Landscape and Amnesia

We are exploring the relationship between sound and narrative, sound and   memory, sound and place. The challenge throughout the process of making a   radio play and sound poem has been to recreate the past through sound, but   also to narrate the process of forgetting.2/4 (Patrick)Josephine and Tom can talk more about the sound poem, but I think the question of memory is very important here.   Place, yes, but perhaps in a more obvious way. That is – through sound – Tom   quite easily evoked the sense of place of Tullaree after it was reclaimed by the swamp. But the temporality of memory is more difficult. In the radio play the sound becomes a crucial narrative element. This is true of any moderately skilful audio drama (I will cite Crook, Richards et al here) of course. I will argue that the sound narrative works on three levels in the   play:

  1. Much of the basic narrative is carried through sound, just as visual language carries the narrative of a film.
  2. The text is essentially a meta-narrative, where the story of the child lost to the forest is distorted and internalised by the memory of the narrators. Memories are narrated, while the sound shadows and counterpoints.  As memories shift so too does the soundscape
  3. This is where the task became really interesting. The true narrative impetus of the play is the transformation of the forest into a very different sort of place.   One of the two narrators begins the story by mistakenly describing arrival as ‘went there’ rather than ‘came here’. The forest is a very different place to the open country of the present day of the story. The past and the forest are ‘other’ to the windswept farm we hear at the beginning of the play. So the   soundscaping became a task of creating a scale of resonance throughout the   play; of voice being lost in the windstorm of the open high country, while the sound of the axe rings through the forest.
3/4 (Josephine)“To sound a space is to denominate it a place: it is to mark it as an historical event” (Carter 1992:12).I’ve been captured by this sentence, particularly the first half,  for some time now and I wonder if we might run with  ideas that it might suggest? Thinking in more humble terms than historical events, I’m interested in how, in a very simple way, the sound artefacts  created for the Lyrebird project so far alter our recognition of the locations we researched.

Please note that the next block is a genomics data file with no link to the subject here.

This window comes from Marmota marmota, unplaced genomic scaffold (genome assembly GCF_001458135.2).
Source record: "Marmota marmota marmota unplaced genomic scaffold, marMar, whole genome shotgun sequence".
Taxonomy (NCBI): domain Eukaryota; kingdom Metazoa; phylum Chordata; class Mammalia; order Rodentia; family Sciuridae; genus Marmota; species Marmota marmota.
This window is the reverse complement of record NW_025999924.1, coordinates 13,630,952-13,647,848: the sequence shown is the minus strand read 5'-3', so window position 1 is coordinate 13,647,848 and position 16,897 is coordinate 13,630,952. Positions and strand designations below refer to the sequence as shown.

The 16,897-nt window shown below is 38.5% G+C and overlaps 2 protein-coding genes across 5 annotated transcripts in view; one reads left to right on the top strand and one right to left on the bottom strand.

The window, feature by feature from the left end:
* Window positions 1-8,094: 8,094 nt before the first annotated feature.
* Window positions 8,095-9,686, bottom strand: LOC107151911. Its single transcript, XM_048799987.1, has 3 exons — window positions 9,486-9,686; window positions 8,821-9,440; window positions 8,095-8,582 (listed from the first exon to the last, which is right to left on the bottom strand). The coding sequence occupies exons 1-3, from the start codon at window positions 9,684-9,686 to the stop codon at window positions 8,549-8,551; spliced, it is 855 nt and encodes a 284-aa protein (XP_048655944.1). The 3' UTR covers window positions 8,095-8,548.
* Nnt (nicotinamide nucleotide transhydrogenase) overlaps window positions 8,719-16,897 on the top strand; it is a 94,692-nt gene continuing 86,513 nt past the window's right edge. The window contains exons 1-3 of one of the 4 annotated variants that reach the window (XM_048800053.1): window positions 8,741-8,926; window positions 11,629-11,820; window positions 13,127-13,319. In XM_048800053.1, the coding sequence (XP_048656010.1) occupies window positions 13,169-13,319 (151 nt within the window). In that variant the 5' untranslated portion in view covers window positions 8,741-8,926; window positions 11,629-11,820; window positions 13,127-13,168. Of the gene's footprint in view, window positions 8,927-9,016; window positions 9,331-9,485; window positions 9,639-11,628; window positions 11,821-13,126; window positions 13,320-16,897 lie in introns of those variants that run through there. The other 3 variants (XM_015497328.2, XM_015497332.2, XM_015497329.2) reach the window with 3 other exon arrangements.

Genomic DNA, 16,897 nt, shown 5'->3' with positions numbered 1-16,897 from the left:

I remember the day turning into evening when I was driving vainly around the Buffalo and Meeniyan areas trying to find sounds to record for the Ladyswamp piece in order to evoke a swamp landscape. I can see now how much I wanted this stage of the process to be authentic, as if the collection of actual sound from our research location would somehow make our project better. This notwithstanding our shared recognition of authenticity needing to be abandoned  in the sound design, as part of the process of creating a point of view.  At any rate, to move in the Sth Gippsland spaces looking for sound felt important for other reasons. For the writing of Ladyswamp the attempt to find a voice for the poem felt like it needed to come from an in-habitation of sorts in the ‘real’ place as superstitious as that might sound.  I think most writing arises from superstitious behaviour, though.  Fascinating then that the point of view needed for writing, or the ‘voice’, came upon arrival at a farmhouse in Dalyston, near the South Gippsland coast, after abandoning the Buffalo area in which the  lady of swamp used to live. Torrential rain had created a swamp which was alive with frogs beside the driveway, ripe for recording as well as a host of other indiscernible sounds making the night air hum.